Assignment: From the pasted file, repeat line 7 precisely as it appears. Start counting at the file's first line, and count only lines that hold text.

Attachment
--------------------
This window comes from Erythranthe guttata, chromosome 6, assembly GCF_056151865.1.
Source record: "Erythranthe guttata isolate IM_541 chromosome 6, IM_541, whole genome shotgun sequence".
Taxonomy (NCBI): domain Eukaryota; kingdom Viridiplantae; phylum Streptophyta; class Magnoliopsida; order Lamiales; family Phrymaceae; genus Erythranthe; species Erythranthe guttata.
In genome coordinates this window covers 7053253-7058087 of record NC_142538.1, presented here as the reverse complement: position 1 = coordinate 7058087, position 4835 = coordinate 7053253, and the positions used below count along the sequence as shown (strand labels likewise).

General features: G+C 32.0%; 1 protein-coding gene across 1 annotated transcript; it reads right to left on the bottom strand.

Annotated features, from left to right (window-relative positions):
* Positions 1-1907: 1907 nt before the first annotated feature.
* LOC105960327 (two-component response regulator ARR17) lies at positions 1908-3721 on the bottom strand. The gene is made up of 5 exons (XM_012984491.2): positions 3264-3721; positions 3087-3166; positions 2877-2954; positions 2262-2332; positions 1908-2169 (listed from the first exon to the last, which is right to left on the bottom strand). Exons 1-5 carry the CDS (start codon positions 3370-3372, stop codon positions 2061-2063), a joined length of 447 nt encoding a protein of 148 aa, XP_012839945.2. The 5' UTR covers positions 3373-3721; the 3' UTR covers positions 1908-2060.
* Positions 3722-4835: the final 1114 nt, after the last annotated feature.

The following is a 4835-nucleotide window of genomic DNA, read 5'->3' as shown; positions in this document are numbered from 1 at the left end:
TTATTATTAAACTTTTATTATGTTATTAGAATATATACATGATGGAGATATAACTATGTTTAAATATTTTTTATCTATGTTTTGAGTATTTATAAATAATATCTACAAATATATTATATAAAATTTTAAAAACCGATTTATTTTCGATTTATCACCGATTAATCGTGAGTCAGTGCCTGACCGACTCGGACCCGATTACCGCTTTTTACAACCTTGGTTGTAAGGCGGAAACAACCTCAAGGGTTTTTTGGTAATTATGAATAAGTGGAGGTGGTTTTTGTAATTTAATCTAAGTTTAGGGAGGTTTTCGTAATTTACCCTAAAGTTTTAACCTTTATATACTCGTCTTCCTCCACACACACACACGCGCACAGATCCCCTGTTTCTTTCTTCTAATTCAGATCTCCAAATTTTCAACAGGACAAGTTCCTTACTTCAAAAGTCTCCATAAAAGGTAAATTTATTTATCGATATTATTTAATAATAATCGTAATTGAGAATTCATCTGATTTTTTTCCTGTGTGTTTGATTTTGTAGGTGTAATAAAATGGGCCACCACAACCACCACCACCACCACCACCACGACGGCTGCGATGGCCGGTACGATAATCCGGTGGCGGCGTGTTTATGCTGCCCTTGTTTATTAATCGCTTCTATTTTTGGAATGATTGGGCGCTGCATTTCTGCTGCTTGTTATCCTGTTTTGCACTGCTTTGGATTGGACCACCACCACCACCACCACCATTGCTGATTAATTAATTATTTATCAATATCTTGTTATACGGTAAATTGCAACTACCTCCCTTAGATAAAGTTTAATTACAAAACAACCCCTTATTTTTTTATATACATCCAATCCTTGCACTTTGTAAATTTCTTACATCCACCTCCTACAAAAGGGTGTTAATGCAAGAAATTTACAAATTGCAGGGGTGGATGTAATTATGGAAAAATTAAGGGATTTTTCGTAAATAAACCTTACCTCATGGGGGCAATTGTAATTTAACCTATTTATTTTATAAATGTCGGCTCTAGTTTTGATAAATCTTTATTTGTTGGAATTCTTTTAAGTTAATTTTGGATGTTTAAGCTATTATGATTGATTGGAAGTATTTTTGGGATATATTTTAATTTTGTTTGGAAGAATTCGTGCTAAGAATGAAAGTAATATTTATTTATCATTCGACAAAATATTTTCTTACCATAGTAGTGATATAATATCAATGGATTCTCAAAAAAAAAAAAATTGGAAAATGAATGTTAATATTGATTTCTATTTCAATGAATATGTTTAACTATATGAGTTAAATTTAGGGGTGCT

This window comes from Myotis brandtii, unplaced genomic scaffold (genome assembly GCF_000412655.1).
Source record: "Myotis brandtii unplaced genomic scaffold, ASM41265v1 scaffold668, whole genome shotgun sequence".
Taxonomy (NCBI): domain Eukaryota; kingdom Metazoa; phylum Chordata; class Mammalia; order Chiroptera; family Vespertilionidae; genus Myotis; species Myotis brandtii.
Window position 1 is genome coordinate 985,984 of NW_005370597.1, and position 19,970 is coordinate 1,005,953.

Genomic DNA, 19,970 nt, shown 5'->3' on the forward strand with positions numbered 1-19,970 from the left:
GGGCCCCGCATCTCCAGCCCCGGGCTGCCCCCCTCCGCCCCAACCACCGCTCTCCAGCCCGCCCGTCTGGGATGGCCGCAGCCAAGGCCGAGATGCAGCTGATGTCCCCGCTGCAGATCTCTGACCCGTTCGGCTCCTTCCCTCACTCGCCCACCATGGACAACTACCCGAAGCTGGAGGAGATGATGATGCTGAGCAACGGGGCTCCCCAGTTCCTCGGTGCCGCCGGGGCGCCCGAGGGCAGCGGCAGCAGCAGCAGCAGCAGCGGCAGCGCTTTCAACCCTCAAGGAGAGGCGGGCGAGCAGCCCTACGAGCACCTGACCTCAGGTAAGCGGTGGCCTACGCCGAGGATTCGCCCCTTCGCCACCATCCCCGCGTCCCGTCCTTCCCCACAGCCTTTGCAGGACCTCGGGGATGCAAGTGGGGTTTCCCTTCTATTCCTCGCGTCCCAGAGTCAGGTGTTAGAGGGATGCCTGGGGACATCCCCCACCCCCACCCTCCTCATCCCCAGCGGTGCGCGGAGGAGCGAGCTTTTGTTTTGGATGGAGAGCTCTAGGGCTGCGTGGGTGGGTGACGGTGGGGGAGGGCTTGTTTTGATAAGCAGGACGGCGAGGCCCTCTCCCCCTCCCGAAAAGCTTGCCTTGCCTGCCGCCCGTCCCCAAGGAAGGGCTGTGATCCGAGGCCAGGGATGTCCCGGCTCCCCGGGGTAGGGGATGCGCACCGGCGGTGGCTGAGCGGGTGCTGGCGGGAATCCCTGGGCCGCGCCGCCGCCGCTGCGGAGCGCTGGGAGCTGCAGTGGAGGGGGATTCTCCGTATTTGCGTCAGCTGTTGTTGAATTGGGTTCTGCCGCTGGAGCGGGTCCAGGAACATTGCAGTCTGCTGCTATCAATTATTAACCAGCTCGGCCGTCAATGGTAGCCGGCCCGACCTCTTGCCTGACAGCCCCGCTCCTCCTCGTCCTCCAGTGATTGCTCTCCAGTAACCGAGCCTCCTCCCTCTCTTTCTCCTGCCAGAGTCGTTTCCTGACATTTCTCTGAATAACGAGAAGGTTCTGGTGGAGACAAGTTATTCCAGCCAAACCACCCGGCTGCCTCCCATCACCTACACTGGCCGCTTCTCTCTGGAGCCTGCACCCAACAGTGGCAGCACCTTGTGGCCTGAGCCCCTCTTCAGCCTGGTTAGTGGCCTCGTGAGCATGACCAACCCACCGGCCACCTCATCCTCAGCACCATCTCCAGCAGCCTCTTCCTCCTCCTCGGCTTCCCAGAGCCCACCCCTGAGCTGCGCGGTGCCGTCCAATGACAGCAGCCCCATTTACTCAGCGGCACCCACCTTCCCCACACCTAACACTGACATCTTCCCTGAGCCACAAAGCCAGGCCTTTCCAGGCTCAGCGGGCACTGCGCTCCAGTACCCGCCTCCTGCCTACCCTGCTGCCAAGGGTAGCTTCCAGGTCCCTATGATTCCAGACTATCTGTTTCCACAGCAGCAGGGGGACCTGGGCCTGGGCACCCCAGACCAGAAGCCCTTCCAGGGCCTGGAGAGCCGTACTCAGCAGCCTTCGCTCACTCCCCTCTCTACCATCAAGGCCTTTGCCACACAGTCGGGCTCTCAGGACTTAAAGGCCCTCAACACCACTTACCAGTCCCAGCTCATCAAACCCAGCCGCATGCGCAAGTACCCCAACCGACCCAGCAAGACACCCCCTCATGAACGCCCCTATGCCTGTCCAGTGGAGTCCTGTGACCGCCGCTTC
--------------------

* Positions 1-1907: 1907 nt before the first annotated feature.